Last summer, the Milwaukee Bucks signed then free agent forward-center Greg Monroe to a 3-year, $51.4 million deal; a major win for the small market team at the time. The Portland Trail Blazers had also been pursuing Monroe, with the reported intention of pairing him with bygone star LaMarcus Aldridge. Monroe was a highly coveted, if limited, big man in the league, and he remained productive in Milwaukee throughout the 2015-16 NBA season. However, "productive" and "effective" gradually diverged as his defensive shortcomings materialized in the foreground. Writes Matt Moore of CBS Sports:
When Monroe was on the floor last year, the Bucks gave up 107.5 points per 100 possessions, which is significantly more than they scored. He has poor help instincts, and that's such a huge part of being a defensive center in today's game. Even with Giannis Antetokounmpo at power forward, Monroe just can't contain enough on the perimeter or help enough at the rim to prevent major problems.
Monroe is awful in isolation (30th percentile), which forces the Bucks to send help nearly every time he finds himself on the wrong end of a switch, and the trickle-down effect starts from there. This really sticks out when you go back and watch their tape. Nobody trusts Monroe on his own, so weak side overreacts in his direction, and the Bucks end up surrendering a ton of open threes on the reversal.
Additionally, the biggest problem-area with the Bucks' defense last year was in transition (ranked 30th by Synergy Sports), and while Monroe's never going to get the statistical hit for this (because, frankly, he's never going to get down the floor fast enough to be in position to defend a transition play in the first place) this is the type of eye-test stuff that makes Monroe's numbers appear somewhat deceiving.
Despite all this, there are things that he does well on the offensive end (like score efficiently, move the ball well, and pull down offensive rebounds) to make up for his weaknesses, but only to the point of being an acceptable plug-in, rather than the star he was signed to be on Milwaukee’s burgeoning roster. It makes sense, then, that the Bucks would seek a mutually beneficial trade; one where Monroe finds a home that can highlight his specialties more than his deficiencies, and where the Bucks receive a center more suited to their style and the modern NBA.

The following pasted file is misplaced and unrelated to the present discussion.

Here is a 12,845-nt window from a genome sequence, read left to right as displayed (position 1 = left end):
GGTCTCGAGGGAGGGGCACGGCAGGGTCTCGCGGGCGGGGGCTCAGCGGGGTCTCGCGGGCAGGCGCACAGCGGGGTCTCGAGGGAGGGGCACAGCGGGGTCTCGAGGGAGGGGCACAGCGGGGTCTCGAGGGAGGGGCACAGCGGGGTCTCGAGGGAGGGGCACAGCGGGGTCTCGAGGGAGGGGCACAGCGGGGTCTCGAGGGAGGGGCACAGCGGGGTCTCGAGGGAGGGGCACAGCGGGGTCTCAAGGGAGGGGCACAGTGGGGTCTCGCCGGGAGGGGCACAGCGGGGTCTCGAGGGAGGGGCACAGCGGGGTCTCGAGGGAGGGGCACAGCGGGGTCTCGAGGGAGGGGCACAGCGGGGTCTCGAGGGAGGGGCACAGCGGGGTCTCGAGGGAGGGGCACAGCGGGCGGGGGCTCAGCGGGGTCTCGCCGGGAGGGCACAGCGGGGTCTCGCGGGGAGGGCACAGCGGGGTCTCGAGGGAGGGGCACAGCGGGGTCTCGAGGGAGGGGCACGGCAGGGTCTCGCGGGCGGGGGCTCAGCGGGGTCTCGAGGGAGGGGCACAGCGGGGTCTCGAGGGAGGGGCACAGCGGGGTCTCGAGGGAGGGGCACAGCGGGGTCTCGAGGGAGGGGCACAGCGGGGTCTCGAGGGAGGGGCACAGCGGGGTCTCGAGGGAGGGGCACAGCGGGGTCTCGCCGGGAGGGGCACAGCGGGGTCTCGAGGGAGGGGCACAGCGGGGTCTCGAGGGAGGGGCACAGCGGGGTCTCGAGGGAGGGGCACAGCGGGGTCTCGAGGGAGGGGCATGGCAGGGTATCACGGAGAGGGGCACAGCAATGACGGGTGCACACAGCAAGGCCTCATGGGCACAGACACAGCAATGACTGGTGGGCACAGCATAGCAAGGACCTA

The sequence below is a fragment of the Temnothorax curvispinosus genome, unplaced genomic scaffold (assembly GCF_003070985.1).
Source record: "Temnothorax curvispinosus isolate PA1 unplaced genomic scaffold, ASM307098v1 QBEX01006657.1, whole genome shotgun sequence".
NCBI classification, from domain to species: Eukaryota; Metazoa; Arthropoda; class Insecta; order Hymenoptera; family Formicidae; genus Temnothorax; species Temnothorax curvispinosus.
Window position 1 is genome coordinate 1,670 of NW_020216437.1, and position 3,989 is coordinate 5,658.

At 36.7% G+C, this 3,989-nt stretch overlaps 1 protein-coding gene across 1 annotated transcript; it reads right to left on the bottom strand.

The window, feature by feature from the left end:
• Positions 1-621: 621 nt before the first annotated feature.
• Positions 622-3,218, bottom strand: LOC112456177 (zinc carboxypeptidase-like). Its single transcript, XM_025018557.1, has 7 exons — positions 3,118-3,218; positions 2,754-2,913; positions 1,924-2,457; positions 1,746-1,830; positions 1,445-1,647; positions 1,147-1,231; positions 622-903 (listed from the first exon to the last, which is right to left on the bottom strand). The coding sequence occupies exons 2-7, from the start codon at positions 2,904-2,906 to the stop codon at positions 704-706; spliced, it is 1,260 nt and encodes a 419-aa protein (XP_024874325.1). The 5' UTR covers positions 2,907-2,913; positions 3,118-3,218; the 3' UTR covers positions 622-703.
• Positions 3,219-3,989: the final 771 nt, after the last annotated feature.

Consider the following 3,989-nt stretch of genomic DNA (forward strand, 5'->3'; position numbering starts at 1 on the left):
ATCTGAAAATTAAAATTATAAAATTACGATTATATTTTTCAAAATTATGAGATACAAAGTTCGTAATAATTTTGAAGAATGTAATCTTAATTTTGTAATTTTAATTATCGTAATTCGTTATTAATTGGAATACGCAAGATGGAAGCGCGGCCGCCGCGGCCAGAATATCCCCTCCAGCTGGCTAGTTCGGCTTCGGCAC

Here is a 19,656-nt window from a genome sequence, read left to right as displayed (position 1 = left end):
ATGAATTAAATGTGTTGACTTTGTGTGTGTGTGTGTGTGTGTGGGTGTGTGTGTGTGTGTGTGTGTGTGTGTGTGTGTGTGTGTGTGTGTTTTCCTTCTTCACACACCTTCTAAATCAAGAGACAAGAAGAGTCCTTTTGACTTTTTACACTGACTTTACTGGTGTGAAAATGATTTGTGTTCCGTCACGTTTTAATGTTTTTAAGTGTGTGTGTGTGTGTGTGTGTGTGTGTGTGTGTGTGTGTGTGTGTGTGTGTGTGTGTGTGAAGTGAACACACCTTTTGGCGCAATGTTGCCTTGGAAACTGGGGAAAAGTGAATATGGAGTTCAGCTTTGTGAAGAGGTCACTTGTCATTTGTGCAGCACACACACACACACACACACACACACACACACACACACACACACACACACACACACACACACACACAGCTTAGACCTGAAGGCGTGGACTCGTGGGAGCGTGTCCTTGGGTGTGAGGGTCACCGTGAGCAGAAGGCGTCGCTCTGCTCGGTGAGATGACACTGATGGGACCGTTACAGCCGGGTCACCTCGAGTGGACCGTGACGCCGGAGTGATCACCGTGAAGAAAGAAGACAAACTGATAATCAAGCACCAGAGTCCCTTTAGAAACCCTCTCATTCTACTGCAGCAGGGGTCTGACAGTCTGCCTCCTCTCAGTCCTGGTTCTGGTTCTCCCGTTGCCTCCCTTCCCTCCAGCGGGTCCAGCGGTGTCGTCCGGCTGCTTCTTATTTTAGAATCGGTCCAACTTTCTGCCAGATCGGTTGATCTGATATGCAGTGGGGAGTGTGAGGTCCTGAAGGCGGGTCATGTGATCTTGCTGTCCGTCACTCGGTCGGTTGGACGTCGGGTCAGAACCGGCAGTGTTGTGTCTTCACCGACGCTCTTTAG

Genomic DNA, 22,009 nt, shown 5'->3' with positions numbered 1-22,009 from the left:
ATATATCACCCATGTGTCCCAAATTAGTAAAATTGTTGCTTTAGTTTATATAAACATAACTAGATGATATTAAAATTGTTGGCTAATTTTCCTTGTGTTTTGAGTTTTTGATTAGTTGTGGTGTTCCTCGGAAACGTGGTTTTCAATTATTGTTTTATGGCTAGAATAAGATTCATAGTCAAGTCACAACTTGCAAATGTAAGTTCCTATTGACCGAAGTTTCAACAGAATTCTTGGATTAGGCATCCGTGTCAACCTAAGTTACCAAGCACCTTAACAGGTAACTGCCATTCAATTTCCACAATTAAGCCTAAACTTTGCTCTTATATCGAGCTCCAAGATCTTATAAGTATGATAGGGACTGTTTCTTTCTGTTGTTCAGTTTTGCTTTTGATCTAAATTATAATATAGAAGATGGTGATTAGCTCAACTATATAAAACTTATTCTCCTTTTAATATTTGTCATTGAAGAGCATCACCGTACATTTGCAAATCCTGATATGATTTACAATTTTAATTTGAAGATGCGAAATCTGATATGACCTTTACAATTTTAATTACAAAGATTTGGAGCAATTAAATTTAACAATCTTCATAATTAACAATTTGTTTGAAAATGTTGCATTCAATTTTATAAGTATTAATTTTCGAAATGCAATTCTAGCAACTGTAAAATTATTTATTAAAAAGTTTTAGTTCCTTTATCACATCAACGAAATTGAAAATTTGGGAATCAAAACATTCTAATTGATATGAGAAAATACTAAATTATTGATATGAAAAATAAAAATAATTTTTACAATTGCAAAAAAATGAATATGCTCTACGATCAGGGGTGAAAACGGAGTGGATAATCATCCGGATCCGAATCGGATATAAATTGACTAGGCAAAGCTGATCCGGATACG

Although ESPN’s Marc Stein suggested that the Bucks and New Orleans Pelicans have conversed about a potential deal, Moore takes the rumor one step further and examines other potential destinations for Monroe, giving a tepid nod to the Trail Blazers among his six teams listed (Pelicans, Knicks, Nuggets, Wizards, Blazers, Celtics):
Hey, if Neil Olshey has shown anything, it's that he's willing to invest resources in players that seem incredibly limited in other settings, and then watch as Terry Stotts makes it work. Stotts' post offense makes a lot of sense for Monroe and could bring out the passing ability he's shown flashes of having but never developed, and the Blazers could send the Bucks the other Plumlee so they have the complete set.
(They also could make this move later this season if Festus Ezeli doesn't thrive right off the bat).
A cursory glance at the Trail Blazers’ frontcourt says that they’re firmly entrenched in a low ceiling, high floor sort of depth, but they do not have to be. The logjam could clear with one deft trade, but only if the price and pieces are right. Could Monroe—whose name has popped up on and off near ad nauseam with Portland for the last year—be the player that the Trail Blazers need? Or, at the very least, could Portland provide an environment in which Monroe could thrive?
The answer is likely a mixed bag. Monroe is a definite upgrade in some respects, but not a guaranteed slam dunk. He functions best when paired with a rim protecting big (like Ezeli) but does little to help spacing or defense. At the same time, he is a strong post scorer that the Blazers do not have, and sneakily the same age as star point guard Damian Lillard (26) despite playing six NBA seasons (without any major injury concerns, mind you). Whether or not Monroe would work in Portland would largely depend on who would be left to complement him if a trade were to go through.
That said, it is important to note that Monroe’s contract includes a player option for the 2017-18 season. Given the impending second cap spike and the current salary landscape, he would be a bargain for a year, but likely gone for more money after that, making him somewhat of an awkward rental on a team that is too far from contention. Still, it is interesting to think about how he could fit into Olshey’s plans in this hypothetical future, and what further moves a Monroe acquisition might set in motion.